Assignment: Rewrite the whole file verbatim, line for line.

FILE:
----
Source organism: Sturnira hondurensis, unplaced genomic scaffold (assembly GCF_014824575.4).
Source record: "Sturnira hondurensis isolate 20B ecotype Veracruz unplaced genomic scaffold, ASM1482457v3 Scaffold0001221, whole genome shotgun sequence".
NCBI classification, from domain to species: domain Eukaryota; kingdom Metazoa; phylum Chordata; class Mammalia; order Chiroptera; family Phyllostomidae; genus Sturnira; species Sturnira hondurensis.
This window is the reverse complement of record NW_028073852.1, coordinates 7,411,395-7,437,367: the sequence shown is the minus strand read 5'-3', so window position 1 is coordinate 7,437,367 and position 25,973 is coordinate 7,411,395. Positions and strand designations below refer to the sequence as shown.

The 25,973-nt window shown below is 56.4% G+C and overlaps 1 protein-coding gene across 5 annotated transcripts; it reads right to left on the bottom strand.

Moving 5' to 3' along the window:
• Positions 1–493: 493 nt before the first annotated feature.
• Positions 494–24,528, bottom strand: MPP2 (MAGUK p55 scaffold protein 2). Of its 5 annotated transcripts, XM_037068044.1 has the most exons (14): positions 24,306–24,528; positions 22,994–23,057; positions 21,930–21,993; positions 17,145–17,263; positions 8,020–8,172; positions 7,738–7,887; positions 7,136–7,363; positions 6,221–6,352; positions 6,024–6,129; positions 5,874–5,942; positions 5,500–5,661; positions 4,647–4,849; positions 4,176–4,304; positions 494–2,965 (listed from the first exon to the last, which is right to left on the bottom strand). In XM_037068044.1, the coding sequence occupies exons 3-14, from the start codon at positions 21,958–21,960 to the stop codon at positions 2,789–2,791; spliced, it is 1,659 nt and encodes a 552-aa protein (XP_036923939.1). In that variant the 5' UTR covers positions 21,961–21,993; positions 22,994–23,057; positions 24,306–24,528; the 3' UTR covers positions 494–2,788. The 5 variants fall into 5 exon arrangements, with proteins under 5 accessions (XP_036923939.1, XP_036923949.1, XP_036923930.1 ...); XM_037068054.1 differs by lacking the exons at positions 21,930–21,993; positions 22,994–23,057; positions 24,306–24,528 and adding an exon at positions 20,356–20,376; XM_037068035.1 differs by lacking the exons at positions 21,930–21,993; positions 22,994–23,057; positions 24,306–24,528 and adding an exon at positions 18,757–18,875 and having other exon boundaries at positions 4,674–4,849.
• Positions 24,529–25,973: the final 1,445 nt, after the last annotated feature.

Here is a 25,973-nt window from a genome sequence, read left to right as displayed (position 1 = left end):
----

Source organism: Sturnira hondurensis, unplaced genomic scaffold (assembly GCF_014824575.4).
Source record: "Sturnira hondurensis isolate 20B ecotype Veracruz unplaced genomic scaffold, ASM1482457v3 Scaffold0001221, whole genome shotgun sequence".
NCBI classification, from domain to species: domain Eukaryota; kingdom Metazoa; phylum Chordata; class Mammalia; order Chiroptera; family Phyllostomidae; genus Sturnira; species Sturnira hondurensis.
This window is the reverse complement of record NW_028073852.1, coordinates 7,411,395-7,437,367: the sequence shown is the minus strand read 5'-3', so window position 1 is coordinate 7,437,367 and position 25,973 is coordinate 7,411,395. Positions and strand designations below refer to the sequence as shown.

The 25,973-nt window shown below is 56.4% G+C and overlaps 1 protein-coding gene across 5 annotated transcripts; it reads right to left on the bottom strand.

Moving 5' to 3' along the window:
• Positions 1–493: 493 nt before the first annotated feature.
• Positions 494–24,528, bottom strand: MPP2 (MAGUK p55 scaffold protein 2). Of its 5 annotated transcripts, XM_037068044.1 has the most exons (14): positions 24,306–24,528; positions 22,994–23,057; positions 21,930–21,993; positions 17,145–17,263; positions 8,020–8,172; positions 7,738–7,887; positions 7,136–7,363; positions 6,221–6,352; positions 6,024–6,129; positions 5,874–5,942; positions 5,500–5,661; positions 4,647–4,849; positions 4,176–4,304; positions 494–2,965 (listed from the first exon to the last, which is right to left on the bottom strand). In XM_037068044.1, the coding sequence occupies exons 3-14, from the start codon at positions 21,958–21,960 to the stop codon at positions 2,789–2,791; spliced, it is 1,659 nt and encodes a 552-aa protein (XP_036923939.1). In that variant the 5' UTR covers positions 21,961–21,993; positions 22,994–23,057; positions 24,306–24,528; the 3' UTR covers positions 494–2,788. The 5 variants fall into 5 exon arrangements, with proteins under 5 accessions (XP_036923939.1, XP_036923949.1, XP_036923930.1 ...); XM_037068054.1 differs by lacking the exons at positions 21,930–21,993; positions 22,994–23,057; positions 24,306–24,528 and adding an exon at positions 20,356–20,376; XM_037068035.1 differs by lacking the exons at positions 21,930–21,993; positions 22,994–23,057; positions 24,306–24,528 and adding an exon at positions 18,757–18,875 and having other exon boundaries at positions 4,674–4,849.
• Positions 24,529–25,973: the final 1,445 nt, after the last annotated feature.

Here is a 25,973-nt window from a genome sequence, read left to right as displayed (position 1 = left end):